New climate law commits Ireland to net-zero carbon emissions by 2050

Legisation will not automatically address climate crisis but sets course – Taoiseach

Enacting landmark legislation designed to legally enforce reductions in carbon emissions will not automatically address the climate crisis, Taoiseach Micheál Martin has said. But it sets a course and strongly indicates “national determination” that the Irish economy becomes carbon-neutral by 2050.

Commenting after publication of the draft text of the Climate Action and Low Carbon Development (Amendment) Bill 2020, which will impose emission limits on sectors, Mr Martin added: “This legislation is truly ground-breaking and will have a transformative impact on our society and economy into the future.”

A climate-neutral economy means a sustainable economy where greenhouse gas emissions are balanced, and excess emissions are removed through carbon-capture technology or carbon sinks such as bogs or forestry.

The main features of the Bill – a key priority for the Government’s first 100 days in office – are enshrining that 2050 target in law and putting in place five-yearly carbon budgets with legally-binding targets for major sectors, including the public service and local authorities – in the form of ceilings on how much CO2 they are permitted to emit.


It also strengthens the role and expertise of the independent Climate Change Advisory Council, which will propose sectoral limits to be incorporated into carbon budgets; the first of which is due to be in place this time next following a four-month consultation process.

Governance structures

New governance structures include new oversight on climate actions, notably though an enhanced role for the Oireachtas Climate Action Committee in assessing climate targets and reviewing progress , while relevant ministers will be required to give account for their sectors annually.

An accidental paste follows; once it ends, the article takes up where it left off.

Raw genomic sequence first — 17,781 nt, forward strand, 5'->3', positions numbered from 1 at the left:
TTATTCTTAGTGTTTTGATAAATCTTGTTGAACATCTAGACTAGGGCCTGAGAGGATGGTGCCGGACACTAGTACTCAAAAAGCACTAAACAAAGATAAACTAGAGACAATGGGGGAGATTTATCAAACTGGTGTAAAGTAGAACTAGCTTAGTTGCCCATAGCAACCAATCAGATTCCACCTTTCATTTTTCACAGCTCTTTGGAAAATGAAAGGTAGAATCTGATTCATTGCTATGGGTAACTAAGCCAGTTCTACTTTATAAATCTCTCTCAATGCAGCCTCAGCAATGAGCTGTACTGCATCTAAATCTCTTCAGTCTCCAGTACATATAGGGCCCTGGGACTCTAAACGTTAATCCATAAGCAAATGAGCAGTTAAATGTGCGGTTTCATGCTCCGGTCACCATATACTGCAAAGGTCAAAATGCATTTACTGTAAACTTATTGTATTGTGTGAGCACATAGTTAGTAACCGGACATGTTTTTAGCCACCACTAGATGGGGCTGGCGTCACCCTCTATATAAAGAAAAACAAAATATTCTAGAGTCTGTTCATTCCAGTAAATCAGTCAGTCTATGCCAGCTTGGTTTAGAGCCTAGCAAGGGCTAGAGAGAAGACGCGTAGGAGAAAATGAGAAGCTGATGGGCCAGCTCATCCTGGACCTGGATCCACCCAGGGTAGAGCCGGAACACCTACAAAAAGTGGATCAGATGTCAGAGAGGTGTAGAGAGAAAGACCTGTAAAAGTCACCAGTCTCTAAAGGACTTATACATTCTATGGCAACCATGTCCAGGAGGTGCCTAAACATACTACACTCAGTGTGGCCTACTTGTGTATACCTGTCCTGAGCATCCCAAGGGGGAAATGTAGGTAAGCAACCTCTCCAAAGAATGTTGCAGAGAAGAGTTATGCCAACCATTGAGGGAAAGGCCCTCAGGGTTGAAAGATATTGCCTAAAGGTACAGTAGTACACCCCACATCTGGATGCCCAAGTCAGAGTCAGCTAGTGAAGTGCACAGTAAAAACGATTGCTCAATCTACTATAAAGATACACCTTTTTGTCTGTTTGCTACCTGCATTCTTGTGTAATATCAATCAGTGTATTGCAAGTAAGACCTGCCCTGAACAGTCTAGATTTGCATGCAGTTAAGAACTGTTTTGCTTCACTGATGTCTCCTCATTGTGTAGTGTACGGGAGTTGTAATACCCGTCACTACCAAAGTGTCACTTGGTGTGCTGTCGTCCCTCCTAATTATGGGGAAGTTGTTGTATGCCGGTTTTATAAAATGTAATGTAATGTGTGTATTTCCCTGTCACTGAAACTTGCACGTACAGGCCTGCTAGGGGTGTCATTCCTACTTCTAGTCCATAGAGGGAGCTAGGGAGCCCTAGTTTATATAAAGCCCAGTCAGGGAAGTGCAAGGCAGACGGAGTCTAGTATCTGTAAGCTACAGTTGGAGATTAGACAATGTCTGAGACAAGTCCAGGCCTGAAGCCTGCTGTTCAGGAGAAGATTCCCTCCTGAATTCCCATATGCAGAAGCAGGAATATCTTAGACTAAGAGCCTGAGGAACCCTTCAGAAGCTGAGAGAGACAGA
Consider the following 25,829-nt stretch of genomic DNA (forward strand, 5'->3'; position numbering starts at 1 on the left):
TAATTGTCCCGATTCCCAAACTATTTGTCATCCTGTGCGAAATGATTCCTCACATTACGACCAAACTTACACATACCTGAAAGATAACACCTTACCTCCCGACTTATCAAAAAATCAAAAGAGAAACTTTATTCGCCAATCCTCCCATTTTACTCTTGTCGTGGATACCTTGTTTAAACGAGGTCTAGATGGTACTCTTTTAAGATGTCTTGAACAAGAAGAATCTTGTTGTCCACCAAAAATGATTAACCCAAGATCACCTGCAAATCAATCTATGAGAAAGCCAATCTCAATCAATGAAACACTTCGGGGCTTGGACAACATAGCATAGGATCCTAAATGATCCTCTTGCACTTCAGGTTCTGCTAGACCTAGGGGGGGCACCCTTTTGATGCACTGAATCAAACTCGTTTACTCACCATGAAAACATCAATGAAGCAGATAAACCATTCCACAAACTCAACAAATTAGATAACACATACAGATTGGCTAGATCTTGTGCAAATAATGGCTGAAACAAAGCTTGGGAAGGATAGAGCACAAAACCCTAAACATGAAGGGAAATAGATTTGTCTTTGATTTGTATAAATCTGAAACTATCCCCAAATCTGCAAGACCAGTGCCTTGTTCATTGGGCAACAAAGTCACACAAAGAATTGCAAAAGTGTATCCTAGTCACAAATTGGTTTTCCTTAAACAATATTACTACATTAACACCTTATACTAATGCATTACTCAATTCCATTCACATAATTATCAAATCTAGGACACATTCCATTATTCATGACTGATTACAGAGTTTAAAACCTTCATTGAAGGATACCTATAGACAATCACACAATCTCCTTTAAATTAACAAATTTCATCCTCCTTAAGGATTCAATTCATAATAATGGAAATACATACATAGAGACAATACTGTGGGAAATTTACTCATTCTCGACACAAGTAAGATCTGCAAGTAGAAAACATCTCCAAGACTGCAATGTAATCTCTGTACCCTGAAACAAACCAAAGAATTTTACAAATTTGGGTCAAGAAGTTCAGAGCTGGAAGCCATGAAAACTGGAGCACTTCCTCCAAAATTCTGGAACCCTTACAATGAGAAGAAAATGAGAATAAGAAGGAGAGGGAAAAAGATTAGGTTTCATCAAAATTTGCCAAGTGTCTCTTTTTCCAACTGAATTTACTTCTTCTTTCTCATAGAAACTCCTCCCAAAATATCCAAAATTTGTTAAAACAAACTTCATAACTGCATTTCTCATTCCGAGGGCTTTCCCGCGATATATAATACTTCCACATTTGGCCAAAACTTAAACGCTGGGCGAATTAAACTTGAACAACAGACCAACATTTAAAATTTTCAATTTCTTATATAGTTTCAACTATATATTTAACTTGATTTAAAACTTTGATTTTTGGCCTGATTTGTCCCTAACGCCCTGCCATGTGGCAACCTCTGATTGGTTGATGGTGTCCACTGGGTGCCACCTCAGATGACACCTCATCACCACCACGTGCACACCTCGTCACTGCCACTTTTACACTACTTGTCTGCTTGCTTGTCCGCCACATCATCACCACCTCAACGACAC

Minister for Climate Eamon Ryan said the Bill would put the country on a new course by setting out the steps that will change the economy and society at every level. "We will change how we heat our homes, generate power, move around our country, grow our food and run our businesses. It sends a clear signal to every sector that it must reshape its activities to reduce emissions."

He believed it provided great opportunities for Ireland to be a leader in renewable power, repair and retrofitting, sustainable agriculture and the circular economy. "This is where the jobs of the future will come from. Our young people have told us it is time to act and today we are answering that challenge, by putting our commitments into law."

Carbon ceilings would be enforceable by virtue of the strength of legislation behind them, he insisted.

Mr Ryan accepted agriculture was being treated differently because it was impossible to achieve zero methane levels in the sector but underlined, “we will have less animals – the [national] herd will be smaller.”

Speaking at a briefing, the Taoiseach said there was awareness in agriculture on the need for sustainability. Backed by strong research input, he believed, the sector would deliver what was required.

Tánaiste, Leo Varadkar added: "We all agree, agriculture has to make a significant contribution."

Many of the actions in the legislation, due to be in place by Christmas, “would be good to do in any case, regardless of climate obligations, resulting in cleaner air, warmer homes, shorter commutes, greater energy security, more resilient communities and a better quality of life for all,” he believed.

The Bill also provides for annual revisions of the 2019 climate action plan and development of a long term climate action strategy. “This will ensure we remain on course to achieve our climate commitments and provide an opportunity to adapt and make corrective measures on the way if required,” Mr Ryan said.

It also incorporates commitments in the Programme for Government to achieve an average 7 per cent per annum reduction in overall emissions by 2030.

Kevin O'Sullivan

Kevin O'Sullivan

Kevin O'Sullivan is Environment and Science Editor and former editor of The Irish Times